Another Definition Of Delayed Ejaculation

Bernard Apfelbaum, a sex therapist with a lot of experience of delayed ejaculation, thinks it results from a man's lack of sexual desire and sexual excitement.

He observes that most of his clients have difficulty in reaching orgasm with a sexual partner present, and suggests that such difficulty in reaching orgasm and ejaculating might be caused by what he calls an "autosexual" orientation.

In other words: a man is only stimulated to orgasm by his own stimulation (often when he is masturbating on his own).

But men with delayed ejaculation (DE for short) often have hard and long lasting erections. You might ask – surely this is a sign of sexual arousal? Well, possibly. But then again, possibly not.

The fact that a man cannot get sufficiently aroused to ejaculate with a sexual partner can be masked by a hard and long lasting erection.

But his hard-on may be neither an expression of sexual desire nor of sexual excitement.

It's merely a physical response, a bodily reaction, being used by the man to fulfill his partner's expectations of intercourse.

Apfelbaum also suggested that, based on his experience, it was unlikely that men with delayed ejaculation have strong feelings of hostility, anger or rejection towards women.

More likely they were simply unable to be "selfish" enough to make their needs and wishes known to their sexual partners, or to stand up for their own sexual desires.

In other words, men with DE are actually extremely self-controlling and conscientious about fulfilling the their duties as a sexual partner – the result of which is that they feel under immense pressure to satisfy their woman.

Never able to give enough, according to their internal belief system of how sex works, the man therefore also conveys the impression that his sexual partner is inadequate and cannot function sexually either.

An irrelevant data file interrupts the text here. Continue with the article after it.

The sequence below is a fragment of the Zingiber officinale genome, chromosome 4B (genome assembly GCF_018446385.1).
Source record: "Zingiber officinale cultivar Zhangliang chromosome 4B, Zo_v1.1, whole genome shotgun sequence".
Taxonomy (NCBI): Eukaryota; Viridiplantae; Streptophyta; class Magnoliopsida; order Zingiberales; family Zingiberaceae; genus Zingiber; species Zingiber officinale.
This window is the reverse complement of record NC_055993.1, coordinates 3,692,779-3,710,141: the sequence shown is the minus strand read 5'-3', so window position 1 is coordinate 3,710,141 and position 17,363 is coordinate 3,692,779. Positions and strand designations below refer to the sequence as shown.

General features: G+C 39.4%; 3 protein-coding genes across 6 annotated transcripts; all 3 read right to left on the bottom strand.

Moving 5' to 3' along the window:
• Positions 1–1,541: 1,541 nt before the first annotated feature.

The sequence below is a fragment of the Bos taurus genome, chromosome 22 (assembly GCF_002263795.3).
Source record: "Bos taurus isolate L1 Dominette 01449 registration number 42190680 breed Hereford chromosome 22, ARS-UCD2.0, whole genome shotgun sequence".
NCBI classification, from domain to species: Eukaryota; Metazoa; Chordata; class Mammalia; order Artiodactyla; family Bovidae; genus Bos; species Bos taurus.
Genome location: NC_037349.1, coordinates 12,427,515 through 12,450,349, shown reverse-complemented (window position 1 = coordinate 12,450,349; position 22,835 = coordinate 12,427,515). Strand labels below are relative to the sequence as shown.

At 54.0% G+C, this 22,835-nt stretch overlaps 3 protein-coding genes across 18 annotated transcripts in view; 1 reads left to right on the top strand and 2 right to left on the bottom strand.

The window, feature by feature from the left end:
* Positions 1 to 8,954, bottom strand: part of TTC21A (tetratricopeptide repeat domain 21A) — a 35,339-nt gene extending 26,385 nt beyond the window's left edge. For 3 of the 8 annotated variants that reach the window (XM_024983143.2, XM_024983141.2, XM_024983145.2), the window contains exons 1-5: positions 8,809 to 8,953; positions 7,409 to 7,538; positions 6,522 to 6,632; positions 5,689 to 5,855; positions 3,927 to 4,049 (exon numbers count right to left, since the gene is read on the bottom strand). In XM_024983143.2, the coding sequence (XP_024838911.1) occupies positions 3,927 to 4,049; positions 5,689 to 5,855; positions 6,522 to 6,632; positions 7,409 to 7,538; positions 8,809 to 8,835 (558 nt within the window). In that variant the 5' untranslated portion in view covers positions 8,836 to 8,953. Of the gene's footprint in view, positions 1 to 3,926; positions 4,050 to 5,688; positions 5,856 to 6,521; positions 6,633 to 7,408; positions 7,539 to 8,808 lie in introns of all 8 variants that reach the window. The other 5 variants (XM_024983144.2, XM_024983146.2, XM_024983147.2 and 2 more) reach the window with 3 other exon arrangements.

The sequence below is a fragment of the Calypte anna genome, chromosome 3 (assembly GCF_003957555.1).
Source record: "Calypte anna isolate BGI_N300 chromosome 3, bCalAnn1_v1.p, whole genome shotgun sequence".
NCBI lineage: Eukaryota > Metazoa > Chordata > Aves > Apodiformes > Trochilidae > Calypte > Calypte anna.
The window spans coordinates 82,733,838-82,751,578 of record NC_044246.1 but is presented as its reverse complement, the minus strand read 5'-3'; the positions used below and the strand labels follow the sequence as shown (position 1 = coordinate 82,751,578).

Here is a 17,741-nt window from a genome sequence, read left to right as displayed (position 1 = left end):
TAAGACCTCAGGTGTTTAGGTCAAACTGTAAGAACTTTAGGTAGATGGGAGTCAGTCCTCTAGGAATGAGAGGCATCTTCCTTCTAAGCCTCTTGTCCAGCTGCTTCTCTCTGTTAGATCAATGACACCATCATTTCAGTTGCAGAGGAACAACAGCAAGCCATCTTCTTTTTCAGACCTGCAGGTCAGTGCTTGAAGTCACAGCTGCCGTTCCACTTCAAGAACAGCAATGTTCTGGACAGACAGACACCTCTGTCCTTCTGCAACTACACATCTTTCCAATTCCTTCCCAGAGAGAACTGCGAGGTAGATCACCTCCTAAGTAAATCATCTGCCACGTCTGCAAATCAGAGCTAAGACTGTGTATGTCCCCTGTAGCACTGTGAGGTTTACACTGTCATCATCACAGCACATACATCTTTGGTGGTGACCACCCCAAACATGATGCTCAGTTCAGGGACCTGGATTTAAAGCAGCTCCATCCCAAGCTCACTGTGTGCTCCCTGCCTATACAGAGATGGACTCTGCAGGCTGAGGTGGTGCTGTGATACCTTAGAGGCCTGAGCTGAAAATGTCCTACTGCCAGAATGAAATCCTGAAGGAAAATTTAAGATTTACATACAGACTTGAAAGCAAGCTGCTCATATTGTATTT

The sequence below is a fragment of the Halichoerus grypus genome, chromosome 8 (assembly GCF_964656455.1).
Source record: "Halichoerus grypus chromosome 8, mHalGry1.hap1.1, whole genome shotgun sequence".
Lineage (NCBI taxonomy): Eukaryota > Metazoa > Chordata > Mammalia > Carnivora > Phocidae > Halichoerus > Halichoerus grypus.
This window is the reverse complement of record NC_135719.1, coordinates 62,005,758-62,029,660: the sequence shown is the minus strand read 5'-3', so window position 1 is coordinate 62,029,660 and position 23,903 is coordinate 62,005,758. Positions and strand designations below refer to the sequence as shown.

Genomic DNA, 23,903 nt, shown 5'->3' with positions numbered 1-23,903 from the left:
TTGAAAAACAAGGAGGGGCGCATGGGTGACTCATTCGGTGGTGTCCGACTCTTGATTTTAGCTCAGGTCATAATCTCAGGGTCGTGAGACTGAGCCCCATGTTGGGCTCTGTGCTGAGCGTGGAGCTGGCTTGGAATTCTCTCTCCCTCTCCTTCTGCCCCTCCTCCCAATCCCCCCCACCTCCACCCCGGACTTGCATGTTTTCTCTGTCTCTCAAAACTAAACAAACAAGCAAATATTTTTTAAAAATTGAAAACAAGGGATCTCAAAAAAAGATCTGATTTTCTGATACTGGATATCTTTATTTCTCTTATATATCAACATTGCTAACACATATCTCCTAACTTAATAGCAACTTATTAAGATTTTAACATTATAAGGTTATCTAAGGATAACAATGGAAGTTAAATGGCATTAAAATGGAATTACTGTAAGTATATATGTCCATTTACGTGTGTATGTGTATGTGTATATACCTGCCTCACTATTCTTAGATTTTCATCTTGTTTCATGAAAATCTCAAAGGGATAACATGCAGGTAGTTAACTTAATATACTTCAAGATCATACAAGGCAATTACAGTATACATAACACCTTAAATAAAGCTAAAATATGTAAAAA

The couple gradually withdraw from sex as a mutually satisfying experience into a world of autosexuality (at least as far as the man is concerned).

In essence, in this theory, delayed ejaculation is the result of a lack of sexual arousal.

And, interestingly, when men with ejaculation difficulties were interviewed in one study, they reported significantly lower levels of sexual arousal than men with normal sexual functioning, men with erectile dysfunction, and men with premature ejaculation.

So, in short, men with a slow, late or delayed climax appear to be characterized by a low level of sexual desire.

This sexual reticence, this delay in reaching orgasm, could be caused by both physical and emotional factors, including low penile sensitivity, a high ejaculatory reflex threshold, and the psychological issues that have already been mentioned.

The Meaning Of Delays In Orgasm

So how to get to the bottom of all this?

During treatment, a sex therapist will interview a client to establish exactly how he feels about sexual activity.

He might, for example, ask whether the man experiences pressure to perform sexually even before sex begins, or whether these feelings may emerge later during sexual activity.

Or he may try to establish if a man is "cut off" or emotionally detached from his involvement in the sexual act, i.e., if he is slightly dissociated, a condition known as "spectatoring".

A therapist would also want to establish the degree of connection between a man's level of sexual arousal and his ability to gain an erection.

Other questions might include whether a man wanted to receive sexual stimulation from his partner, his level of and involvement in sexual fantasies, whether he had any feelings of guilt, and his ability to understand his own feelings and emotions during sexual contact with his partner.

That's as opposed to having a focus on satisfying his partner. And it's important to know about any sense of frustration or boredom during sex.